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Unpaid and Critically Engaged: Feminist Interns in the Nonprofit Industrial Complex

Unpaid and Critically Engaged: Feminist Interns in the Nonprofit Industrial Complex NAN ALAMILLA BOYD AND JILLIAN SANDELL In 2011, the National Women Studies Association (NWSA) joined a national conversation about civic engagement by publishing what has come to be known as the Teagle White Paper (Orr "Women's"). In this document a panel of women's studies scholars make the case that women's studies, as a field, has been developing pedagogical approaches that look very similar to the work currently being advocated in national educational reform movements. Women's studies, as a result, can (or, perhaps, should) be considered a vital resource for scholars and, more importantly, administrators looking to infuse campus life with civically engaged curriculum. The national movement aimed at jump-starting the civic purpose of colleges and universities started in the mid-1980s, when a handful of university presidents founded a coalition (Campus Compact) that supported and promoted civically engaged practices and programs (Hartley; Musil). As Matthew Hartley notes in a review of the movement, curriculum reform was central to this effort, but community service or the integration of community-based activities into university coursework was equally important (12). Bridging campus and community, or theory and practice, has long been a critical component of women's studies, especially at San Francisco State University, http://www.deepdyve.com/assets/images/DeepDyve-Logo-lg.png Feminist Teacher University of Illinois Press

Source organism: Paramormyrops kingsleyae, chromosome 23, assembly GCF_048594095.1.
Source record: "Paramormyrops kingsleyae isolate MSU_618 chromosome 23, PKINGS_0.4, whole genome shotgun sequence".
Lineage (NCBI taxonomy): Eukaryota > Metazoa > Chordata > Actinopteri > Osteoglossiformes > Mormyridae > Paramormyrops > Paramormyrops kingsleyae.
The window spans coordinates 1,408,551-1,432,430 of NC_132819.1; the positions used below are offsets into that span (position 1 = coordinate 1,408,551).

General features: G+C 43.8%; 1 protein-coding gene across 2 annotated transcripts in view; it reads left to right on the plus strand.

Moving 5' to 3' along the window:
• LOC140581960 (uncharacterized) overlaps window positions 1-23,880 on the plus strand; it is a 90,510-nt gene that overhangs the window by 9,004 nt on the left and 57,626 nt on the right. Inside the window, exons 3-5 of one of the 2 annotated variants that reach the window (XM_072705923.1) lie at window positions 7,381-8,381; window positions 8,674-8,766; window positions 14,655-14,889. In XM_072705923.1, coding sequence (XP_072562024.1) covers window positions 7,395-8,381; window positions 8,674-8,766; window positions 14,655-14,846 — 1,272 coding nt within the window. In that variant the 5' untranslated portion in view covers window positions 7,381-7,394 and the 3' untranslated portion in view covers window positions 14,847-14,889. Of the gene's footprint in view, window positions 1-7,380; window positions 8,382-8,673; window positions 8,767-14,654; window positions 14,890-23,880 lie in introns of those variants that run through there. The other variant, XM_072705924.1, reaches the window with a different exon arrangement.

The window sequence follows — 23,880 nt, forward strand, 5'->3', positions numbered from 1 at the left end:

Unpaid and Critically Engaged: Feminist Interns in the Nonprofit Industrial Complex

Feminist Teacher , Volume 22 (3) – Aug 21, 2012

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Publisher
University of Illinois Press
Copyright
Copyright © the Board of Trustees of the University of Illinois.
ISSN
1934-6034
Publisher site
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Abstract

NAN ALAMILLA BOYD AND JILLIAN SANDELL In 2011, the National Women Studies Association (NWSA) joined a national conversation about civic engagement by publishing what has come to be known as the Teagle White Paper (Orr "Women's"). In this document a panel of women's studies scholars make the case that women's studies, as a field, has been developing pedagogical approaches that look very similar to the work currently being advocated in national educational reform movements. Women's studies, as a result, can (or, perhaps, should) be considered a vital resource for scholars and, more importantly, administrators looking to infuse campus life with civically engaged curriculum. The national movement aimed at jump-starting the civic purpose of colleges and universities started in the mid-1980s, when a handful of university presidents founded a coalition (Campus Compact) that supported and promoted civically engaged practices and programs (Hartley; Musil). As Matthew Hartley notes in a review of the movement, curriculum reform was central to this effort, but community service or the integration of community-based activities into university coursework was equally important (12). Bridging campus and community, or theory and practice, has long been a critical component of women's studies, especially at San Francisco State University,

Journal

Feminist TeacherUniversity of Illinois Press

Published: Aug 21, 2012

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